Scenario 1 - You are driving through your favorite neighborhood, you see a for sale sign on one of the properties. Grabbing your cell phone you frantically punch out the number on the sign and speak with Agent X. Agent X rushes out to the house and gives you a two and a half second tour of the home, moving you through quickly and gushing on and on about what a great find this home is, and how she showed it only this morning, and the couple was very interested and would be writing up an offer this evening. Agent X then pulls out a contract and the next thing you know, your John Hancock is on the bottom line…. and you were just looking. This couldn’t happen right.
You are mostly right, although I have seen it a couple times. Most Real Estate Professionals are extremely ethical and truly want to see you in a home that you will enjoy for years to come. The most important thing that I want to point out about scenario 1 is this – the real estate agent you called works for the seller. His/Her job is to protect and promote the sellers interest, and to sell the sellers property. He/She does not work for you, and in this scenario I doubt that Agent X had your best interest at heart.
Shopping for a real estate agent is extremely important, perhaps the most important prospect of the whole home buying endeavor. You want someone who will work for you. Who will give you sound advice, even if that advice is to seek legal counsel. And someone who will not shuffle you through the home at break-neck speed, shielding you from the flaws, or problem areas of the home. You need a Buyers Agent.
How, can you find this miraculous paragon of virtue, who will no doubt cost you an arm and a leg, but protect you against all manor of ruthless home sellers, and find you the home of your dreams? (OK, so maybe I was a little heavy on the sarcasm but you get my drift). To answer your question — ASK!
That’s it. Ask your friends, co-workers, your family, anyone who’s judgment you trust, that has recently gone through a real estate transaction. Ask them about their agent. Were they helpful, did they answer questions completely, did they respond quickly? Are they familiar with the area that you are looking in? Ask questions, you’ll be surprised at how many people really like their real estate agents, and how many would happily and without reservation recommend them to a friend. That in itself will tell you a lot about the agent.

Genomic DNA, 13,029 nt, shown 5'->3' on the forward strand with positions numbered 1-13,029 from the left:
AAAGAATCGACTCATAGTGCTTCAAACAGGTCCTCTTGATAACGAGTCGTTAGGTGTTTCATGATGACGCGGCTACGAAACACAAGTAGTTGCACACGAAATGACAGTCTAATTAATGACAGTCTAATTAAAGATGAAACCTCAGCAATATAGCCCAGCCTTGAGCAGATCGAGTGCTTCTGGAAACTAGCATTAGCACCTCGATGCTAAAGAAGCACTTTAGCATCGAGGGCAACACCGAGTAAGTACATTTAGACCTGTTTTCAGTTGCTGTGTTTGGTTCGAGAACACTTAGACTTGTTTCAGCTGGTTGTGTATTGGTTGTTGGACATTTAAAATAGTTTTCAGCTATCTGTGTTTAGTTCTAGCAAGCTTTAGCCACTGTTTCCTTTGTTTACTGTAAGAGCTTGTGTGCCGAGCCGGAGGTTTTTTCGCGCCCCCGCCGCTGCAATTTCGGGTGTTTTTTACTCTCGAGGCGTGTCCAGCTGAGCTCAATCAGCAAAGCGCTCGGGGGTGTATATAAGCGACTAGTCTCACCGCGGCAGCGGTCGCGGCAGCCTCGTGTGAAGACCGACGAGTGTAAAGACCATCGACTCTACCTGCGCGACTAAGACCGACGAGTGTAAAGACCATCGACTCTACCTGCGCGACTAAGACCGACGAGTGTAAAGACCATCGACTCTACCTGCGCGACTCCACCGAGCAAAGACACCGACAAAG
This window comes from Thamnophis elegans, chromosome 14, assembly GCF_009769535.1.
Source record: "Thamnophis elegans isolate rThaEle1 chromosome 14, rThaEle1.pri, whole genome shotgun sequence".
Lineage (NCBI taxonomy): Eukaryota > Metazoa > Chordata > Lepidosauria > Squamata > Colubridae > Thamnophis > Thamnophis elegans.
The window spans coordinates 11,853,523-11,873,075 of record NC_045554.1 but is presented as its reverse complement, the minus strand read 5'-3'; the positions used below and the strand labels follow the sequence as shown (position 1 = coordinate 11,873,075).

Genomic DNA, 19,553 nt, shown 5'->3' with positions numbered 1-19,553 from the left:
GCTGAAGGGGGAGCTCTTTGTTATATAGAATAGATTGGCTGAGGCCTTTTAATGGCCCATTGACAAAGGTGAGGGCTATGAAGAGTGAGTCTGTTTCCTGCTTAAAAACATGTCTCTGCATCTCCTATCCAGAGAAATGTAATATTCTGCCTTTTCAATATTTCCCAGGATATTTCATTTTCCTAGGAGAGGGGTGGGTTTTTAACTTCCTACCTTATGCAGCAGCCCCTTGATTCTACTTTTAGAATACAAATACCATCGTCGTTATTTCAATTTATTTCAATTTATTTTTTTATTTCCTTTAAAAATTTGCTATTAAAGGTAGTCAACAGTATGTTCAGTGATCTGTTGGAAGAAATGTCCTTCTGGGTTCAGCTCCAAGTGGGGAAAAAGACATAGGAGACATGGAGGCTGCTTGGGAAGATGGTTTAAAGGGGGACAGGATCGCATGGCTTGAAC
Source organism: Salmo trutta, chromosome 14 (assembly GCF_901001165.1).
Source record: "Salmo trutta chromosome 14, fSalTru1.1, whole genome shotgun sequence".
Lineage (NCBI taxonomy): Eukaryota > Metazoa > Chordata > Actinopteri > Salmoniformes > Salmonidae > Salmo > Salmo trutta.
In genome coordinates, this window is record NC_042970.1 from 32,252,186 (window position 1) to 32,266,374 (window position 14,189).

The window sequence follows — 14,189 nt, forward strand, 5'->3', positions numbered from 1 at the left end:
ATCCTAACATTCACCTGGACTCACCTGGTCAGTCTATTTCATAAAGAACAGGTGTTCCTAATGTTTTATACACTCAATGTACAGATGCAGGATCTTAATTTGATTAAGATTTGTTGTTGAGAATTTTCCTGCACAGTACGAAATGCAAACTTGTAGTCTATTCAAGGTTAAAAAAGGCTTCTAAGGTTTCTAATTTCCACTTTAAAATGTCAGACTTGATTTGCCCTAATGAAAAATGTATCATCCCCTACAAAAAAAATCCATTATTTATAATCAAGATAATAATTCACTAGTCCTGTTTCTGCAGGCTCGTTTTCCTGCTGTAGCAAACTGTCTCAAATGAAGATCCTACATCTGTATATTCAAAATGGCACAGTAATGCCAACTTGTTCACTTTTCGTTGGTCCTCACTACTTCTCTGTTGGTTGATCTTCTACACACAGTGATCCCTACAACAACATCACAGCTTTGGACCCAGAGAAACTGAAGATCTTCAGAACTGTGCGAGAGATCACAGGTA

Your next step is to interview them. Call and set up an appointment, you don’t have to go look at homes, but you should have a list of what you want with you. Ask how they do business. Are they a Buyer’s agent or Seller’s agent or both? How long have they been in business? How do they like to communicate? What kind of time frame should you expect on returning calls or emails? How often do they send out update of properties in the area to their clients? What type of properties do they specialize in? Talk to them about area schools or other area concerns or interests. Get to know them. That is the only way you are going to find one that is in sync with your wants and needs. Interview a few agents before you pick one.
You may be asked to sign a Buyer’s Agency agreement. Not to worry. This contract states that you will work solely with this agent, and she/he will work for you. That way, you know for sure, who’s interest the agent is working toward. This agreement often has a percentage fee in it. Don’t panic. This fee is generally for homes that are for sale by owner, where the agent wouldn’t be getting a commission fee from the seller (which is usual) Discuss this with your agent and come to an agreement that is satisfactory to both of you. If nothing else, don’t look at homes that are for sale by owner (FSBO), thus avoiding the fee.
Give your agent a list of what you are looking for in a home, along with a general price range. She/he will let you know if you are on track or if what you’re looking for is beyond your reach as far as price. You agent will help you hone your list, getting rid of the pie in the sky wants and bringing you down to what is in reality the best for you and your budget. It’s ok to want a mansion, but unlikely you’ll find one for $150K that still has a roof attached.
Keep in touch, let your agent know that you are actively looking for a home, and keep them informed of any changes that you’ve made in your list. If he’s looking for two story homes, and you’ve set your heart on a rambler but didn’t tell him, your home tours are going to be less than satisfying.
Respond quickly to emails, sometimes a new property comes on the market that isn’t going to last. If your agent can’t get a hold of you, you’ve just blown an opportunity! Never a good thing. Remember to let her know if you’re going out of town, or if something has come up to postpone your home search for the moment.
Your agent is an expert in her field. Treat her as such, and listen to her advice. Ask for referrals to mortgage companies (look for at least 3 options). And get qualified for a loan (if needed), it can be a major bargaining point when you begin negotiations for your home.
Your research and dedication will help you find the agent that is right for you.